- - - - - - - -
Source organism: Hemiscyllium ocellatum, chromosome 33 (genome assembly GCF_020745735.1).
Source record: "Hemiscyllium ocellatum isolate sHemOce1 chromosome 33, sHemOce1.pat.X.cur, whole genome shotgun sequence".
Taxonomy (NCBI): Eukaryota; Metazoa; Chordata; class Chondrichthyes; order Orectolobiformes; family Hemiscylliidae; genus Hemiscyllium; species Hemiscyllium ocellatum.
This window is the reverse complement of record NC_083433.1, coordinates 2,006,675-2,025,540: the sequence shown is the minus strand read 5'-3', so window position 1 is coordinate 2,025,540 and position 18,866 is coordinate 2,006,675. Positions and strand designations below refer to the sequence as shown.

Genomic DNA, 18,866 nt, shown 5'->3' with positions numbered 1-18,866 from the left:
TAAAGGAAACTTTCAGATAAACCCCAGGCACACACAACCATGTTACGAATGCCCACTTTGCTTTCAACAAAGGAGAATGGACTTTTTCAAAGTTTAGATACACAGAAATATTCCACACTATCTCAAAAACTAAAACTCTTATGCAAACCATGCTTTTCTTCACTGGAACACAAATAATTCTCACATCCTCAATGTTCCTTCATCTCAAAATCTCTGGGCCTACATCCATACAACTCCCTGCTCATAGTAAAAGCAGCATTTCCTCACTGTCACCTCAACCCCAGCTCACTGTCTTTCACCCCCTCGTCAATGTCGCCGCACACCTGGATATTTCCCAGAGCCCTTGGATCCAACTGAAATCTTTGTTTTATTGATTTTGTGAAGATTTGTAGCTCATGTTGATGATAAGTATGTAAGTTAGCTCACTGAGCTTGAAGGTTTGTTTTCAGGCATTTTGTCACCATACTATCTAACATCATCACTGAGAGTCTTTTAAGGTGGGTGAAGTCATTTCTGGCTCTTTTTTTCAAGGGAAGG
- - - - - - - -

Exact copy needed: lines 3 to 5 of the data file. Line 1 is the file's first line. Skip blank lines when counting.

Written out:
Taxonomy (NCBI): Eukaryota; Metazoa; Chordata; class Chondrichthyes; order Orectolobiformes; family Hemiscylliidae; genus Hemiscyllium; species Hemiscyllium ocellatum.
This window is the reverse complement of record NC_083433.1, coordinates 2,006,675-2,025,540: the sequence shown is the minus strand read 5'-3', so window position 1 is coordinate 2,025,540 and position 18,866 is coordinate 2,006,675. Positions and strand designations below refer to the sequence as shown.

Genomic DNA, 18,866 nt, shown 5'->3' with positions numbered 1-18,866 from the left: